He was affable, but he was watching for an opening. He said it was a pity the station wasn’t nearer because he’d have more customers. People came and went, he explained, and never even knew he was there. He asked me whether I had any idea why the station had been built so far away, and when I declared that I knew nothing about the matter, he said he would tell me. Very deliberately he turned and pointed back toward the house where I had just been. It was their doing, he said. The owners. He had found out the details himself. They had not wanted the station to be built too near their house, and they had used their influence, and their money.

“They must be very old,” I said. “The station seems to have been built some time ago.”

“The family, the family.” he said impatiently, evoking an image of a presence in which individuals and generations came and went without changing its essentially malign nature.

“You don’t know them?” he asked, dropping the question from a certain height but at the same time anxious to make sure. Perhaps he had seen me emerging from the little gate in the company of the old caretaker. I told him how I had gone up to the house thinking it was the museum, and he smiled and nodded, savoring some familiar bitterness in the situation.

“But it’s the museum you want to see,” he repeated, and paused to make sure that the significance of his sentence had been taken in by some invisible audience.

“I can show you the museum,” he said.

The first room he led me into was the barbershop. The paneless window by the doorway was reflected dimly in a tarnished oval mirror fixed to one of the walls, and on the gray board floor between the window and the mirror stood an old armchair with a straw seat and more hair drifting around its legs. There was a murky shelf of bottles with a dozen yellowish postcards nailed above it. On another wall, in a place of pride above a row of Straight-backed chairs, was a rough rack containing two guns. I saw it all in a cloud, after the glare of the sun on the whitewashed walls outside, and before I could make out anything clearly he announced to someone that I had come to see the museum.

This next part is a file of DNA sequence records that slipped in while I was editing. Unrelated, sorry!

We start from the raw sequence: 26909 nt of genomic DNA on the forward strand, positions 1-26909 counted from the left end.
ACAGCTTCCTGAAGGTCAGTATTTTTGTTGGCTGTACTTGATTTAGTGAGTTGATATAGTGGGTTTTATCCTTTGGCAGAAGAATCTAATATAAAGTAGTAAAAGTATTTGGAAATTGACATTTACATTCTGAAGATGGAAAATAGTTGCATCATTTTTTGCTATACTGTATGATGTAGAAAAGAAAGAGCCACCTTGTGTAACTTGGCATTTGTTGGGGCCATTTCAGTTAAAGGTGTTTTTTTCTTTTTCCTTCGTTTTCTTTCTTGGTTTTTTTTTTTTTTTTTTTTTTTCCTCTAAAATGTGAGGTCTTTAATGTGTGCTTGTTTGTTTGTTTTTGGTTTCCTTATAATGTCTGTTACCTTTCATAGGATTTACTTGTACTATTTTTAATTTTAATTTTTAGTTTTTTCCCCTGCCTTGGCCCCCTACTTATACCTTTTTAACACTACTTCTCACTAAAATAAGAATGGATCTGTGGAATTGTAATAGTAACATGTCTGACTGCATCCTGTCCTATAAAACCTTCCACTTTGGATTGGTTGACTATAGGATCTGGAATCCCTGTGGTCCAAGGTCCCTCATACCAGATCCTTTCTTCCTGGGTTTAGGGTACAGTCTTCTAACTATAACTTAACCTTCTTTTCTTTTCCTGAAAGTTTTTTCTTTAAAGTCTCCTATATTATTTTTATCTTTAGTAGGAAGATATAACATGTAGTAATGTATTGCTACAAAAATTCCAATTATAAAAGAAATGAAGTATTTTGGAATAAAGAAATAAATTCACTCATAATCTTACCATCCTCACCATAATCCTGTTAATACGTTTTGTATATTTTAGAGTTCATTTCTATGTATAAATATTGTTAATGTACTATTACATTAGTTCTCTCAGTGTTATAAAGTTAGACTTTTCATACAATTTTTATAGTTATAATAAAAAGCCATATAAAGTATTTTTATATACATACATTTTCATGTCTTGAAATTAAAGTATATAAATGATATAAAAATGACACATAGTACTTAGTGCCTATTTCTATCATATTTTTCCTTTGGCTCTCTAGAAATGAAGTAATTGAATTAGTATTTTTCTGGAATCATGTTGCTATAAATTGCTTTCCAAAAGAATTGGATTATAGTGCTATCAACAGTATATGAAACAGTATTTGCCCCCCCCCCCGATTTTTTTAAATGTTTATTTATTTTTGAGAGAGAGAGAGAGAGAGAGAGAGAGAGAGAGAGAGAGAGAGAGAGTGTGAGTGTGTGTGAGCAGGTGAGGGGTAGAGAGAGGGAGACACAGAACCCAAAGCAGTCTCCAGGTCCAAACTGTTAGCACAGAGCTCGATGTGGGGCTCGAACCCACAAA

“Get out new candles.” he said.

In the arch that led into the next room someone stirred. A woman in a dress as colorless as the walls turned from where she must have been watching us, and behind her I could make out another person, much older, in black, slumped in a chair against a wall. He led me through the arch and explained to me that the first woman was his sister and the older one was his mother. We were standing in the kitchen, which I imagined was the main room of the house. Half of the floor was covered with a platform of the same gray boards I had seen in the barbershop. Then there was a step down, and the rest of the floor was stone or beaten earth, on which the fire was built in the corner. Some pots stood in the ashes. There was no chimney. The blackened walls and the sooty tiles in the roof showed where the smoke found its way out. The place smelled of beans burnt in oil and of grape mash. The barber was explaining to me that all the houses were built on the same rock and that the ancients had known what they were doing when they came there in the first place.

“Before history,” he kept saying. “But they knew just the same.”

It was the holes in the rock, he said. The cellars. The defenders above. The dead below, where it was hidden. They were wonderful cellars, he told me. Warm in the winter, cool in the summer. And no one would suspect they were there, he said. I wouldn’t have suspected from outside, would I? I assured him that I would never have suspected anything, and it was with a gesture of great satisfaction that he took a new candle from his sister and lighted it with a cigarette lighter.